So, a priest, a rabbi, a lawyer, a homeless guy, the devil, Hitler, a horse, six ducks, a midget tambourine player, Grover Cleveland, the Swedish bikini team, Steve Jobs and Dale Earnheart walk into a bar....
*I don't actually have any tales of self-deprecation. I'm an egomaniac; it's just not how I roll.**
** Remind me never to say "it's just how I roll" ever again. I sound ridiculous.
I'm up early, much earlier than usual.
Since getting off my last gig, my sleep cycle has yet to settle and I find myself sleeping to an embarrassingly late hour. I miss much of the day. I'm half-afraid to make daytime appointments. I've tried setting alarms and concocting elaborate schemes to get myself out of bed* sometime before mid-afternoon but to no avail.
Taking inspiration from Buckminster Fuller, I'm trying to reset to the diurnal habits by pushing my sleep deeper into the day with each passing cycle, hoping to stop when I come full circle to daytime dwelling.
As a result, I am wide awake, practically in the middle of my day at the sixth ante meridiem hour on a Monday. I'm waiting at the door of the coffee shop, staring at a still-black sky, watching as the cars along Highland Avenue slowly accumulate towards morning rush hour.
Here's the vendor filling the newspaper dispensers with today's issue. Here's the Sysco truck making its delivery of perishables. Here's a shivering bicyclist in a business suit, barely paying attention to the road. Here's a woman trying to sugar her coffee at the traffic light. Here's jogger after jogger after jogger, all just starting a day that's already ten hours old for me.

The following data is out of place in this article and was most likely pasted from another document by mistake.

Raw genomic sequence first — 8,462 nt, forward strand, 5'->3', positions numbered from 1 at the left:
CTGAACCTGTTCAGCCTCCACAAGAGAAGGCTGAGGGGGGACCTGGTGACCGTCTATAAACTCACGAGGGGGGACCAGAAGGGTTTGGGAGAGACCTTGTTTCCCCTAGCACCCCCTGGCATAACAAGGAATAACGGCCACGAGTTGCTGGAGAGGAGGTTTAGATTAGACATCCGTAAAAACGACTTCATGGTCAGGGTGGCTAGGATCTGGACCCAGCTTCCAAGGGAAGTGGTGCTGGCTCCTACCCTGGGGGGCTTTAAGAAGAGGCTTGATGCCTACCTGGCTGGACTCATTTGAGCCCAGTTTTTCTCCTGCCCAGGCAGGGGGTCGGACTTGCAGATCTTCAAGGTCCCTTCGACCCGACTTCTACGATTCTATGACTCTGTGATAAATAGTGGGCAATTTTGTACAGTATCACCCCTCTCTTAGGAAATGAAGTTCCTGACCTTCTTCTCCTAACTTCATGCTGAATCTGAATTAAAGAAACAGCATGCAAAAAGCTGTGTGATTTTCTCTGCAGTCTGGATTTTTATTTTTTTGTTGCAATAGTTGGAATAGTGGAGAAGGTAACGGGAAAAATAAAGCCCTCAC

I've never been an early riser but often days I wish that I were. I very much like seeing the day break. I like witnessing those early hours, not fuzzy, with mist behind my pupils, aching for fresh coffee, as is the case when I'm made to wake myself. No, I like seeing the day start as one wide awake, seeing people rise, observing as darkened windows light up, beholding the growing dawn and the emerging day. I like pondering what all these people have ahead, all the things that might be afoot today: the deals struck, the lives saved, the loves lost, the discoveries made, the pains forgotten and all the things said.
Like the song says, "Watching the world wake up from history."
It's only in these rare, off-circadian moments that I get to witness this, though. I've always been the owl rather than the rooster. I've watched the streets empty and the last light switched off a hundred times for every occasion that I witnessed what I'm witnessing this morning. I wish I was built to do it more. I do so very much like waking the world.